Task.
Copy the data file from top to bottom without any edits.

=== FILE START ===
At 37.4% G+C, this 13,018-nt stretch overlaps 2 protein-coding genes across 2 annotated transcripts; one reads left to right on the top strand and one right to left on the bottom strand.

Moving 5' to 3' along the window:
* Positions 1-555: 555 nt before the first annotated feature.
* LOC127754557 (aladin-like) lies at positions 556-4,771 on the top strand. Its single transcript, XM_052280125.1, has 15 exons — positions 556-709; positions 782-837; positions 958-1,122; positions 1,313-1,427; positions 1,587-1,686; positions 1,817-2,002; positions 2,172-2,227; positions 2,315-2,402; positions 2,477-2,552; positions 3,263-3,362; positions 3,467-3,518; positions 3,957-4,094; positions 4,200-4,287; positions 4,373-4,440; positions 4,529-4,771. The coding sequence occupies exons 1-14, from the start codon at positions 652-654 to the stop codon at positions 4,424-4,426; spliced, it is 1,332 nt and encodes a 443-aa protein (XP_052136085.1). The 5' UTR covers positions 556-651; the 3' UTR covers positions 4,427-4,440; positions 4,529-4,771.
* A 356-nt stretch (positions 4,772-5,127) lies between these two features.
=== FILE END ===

At 37.4% G+C, this 13,018-nt stretch overlaps 2 protein-coding genes across 2 annotated transcripts; one reads left to right on the top strand and one right to left on the bottom strand.

Moving 5' to 3' along the window:
* Positions 1-555: 555 nt before the first annotated feature.
* LOC127754557 (aladin-like) lies at positions 556-4,771 on the top strand. Its single transcript, XM_052280125.1, has 15 exons — positions 556-709; positions 782-837; positions 958-1,122; positions 1,313-1,427; positions 1,587-1,686; positions 1,817-2,002; positions 2,172-2,227; positions 2,315-2,402; positions 2,477-2,552; positions 3,263-3,362; positions 3,467-3,518; positions 3,957-4,094; positions 4,200-4,287; positions 4,373-4,440; positions 4,529-4,771. The coding sequence occupies exons 1-14, from the start codon at positions 652-654 to the stop codon at positions 4,424-4,426; spliced, it is 1,332 nt and encodes a 443-aa protein (XP_052136085.1). The 5' UTR covers positions 556-651; the 3' UTR covers positions 4,427-4,440; positions 4,529-4,771.
* A 356-nt stretch (positions 4,772-5,127) lies between these two features.